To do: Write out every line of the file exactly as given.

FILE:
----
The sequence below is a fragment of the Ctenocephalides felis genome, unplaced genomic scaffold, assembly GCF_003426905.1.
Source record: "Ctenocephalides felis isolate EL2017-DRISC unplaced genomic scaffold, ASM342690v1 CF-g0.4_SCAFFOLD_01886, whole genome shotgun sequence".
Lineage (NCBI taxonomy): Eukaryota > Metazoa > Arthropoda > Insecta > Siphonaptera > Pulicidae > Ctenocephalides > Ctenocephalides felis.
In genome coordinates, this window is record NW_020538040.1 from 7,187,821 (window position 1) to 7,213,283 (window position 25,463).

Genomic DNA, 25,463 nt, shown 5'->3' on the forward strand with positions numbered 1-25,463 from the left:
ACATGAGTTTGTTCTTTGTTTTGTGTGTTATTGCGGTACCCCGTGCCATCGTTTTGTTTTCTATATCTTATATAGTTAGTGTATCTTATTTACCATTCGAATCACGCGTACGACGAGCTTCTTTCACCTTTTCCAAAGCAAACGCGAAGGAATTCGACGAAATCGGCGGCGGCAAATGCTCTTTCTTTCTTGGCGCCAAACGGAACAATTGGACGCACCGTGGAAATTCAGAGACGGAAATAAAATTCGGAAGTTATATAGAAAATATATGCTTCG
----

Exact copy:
The sequence below is a fragment of the Ctenocephalides felis genome, unplaced genomic scaffold, assembly GCF_003426905.1.
Source record: "Ctenocephalides felis isolate EL2017-DRISC unplaced genomic scaffold, ASM342690v1 CF-g0.4_SCAFFOLD_01886, whole genome shotgun sequence".
Lineage (NCBI taxonomy): Eukaryota > Metazoa > Arthropoda > Insecta > Siphonaptera > Pulicidae > Ctenocephalides > Ctenocephalides felis.
In genome coordinates, this window is record NW_020538040.1 from 7,187,821 (window position 1) to 7,213,283 (window position 25,463).

Genomic DNA, 25,463 nt, shown 5'->3' on the forward strand with positions numbered 1-25,463 from the left:
ACATGAGTTTGTTCTTTGTTTTGTGTGTTATTGCGGTACCCCGTGCCATCGTTTTGTTTTCTATATCTTATATAGTTAGTGTATCTTATTTACCATTCGAATCACGCGTACGACGAGCTTCTTTCACCTTTTCCAAAGCAAACGCGAAGGAATTCGACGAAATCGGCGGCGGCAAATGCTCTTTCTTTCTTGGCGCCAAACGGAACAATTGGACGCACCGTGGAAATTCAGAGACGGAAATAAAATTCGGAAGTTATATAGAAAATATATGCTTCG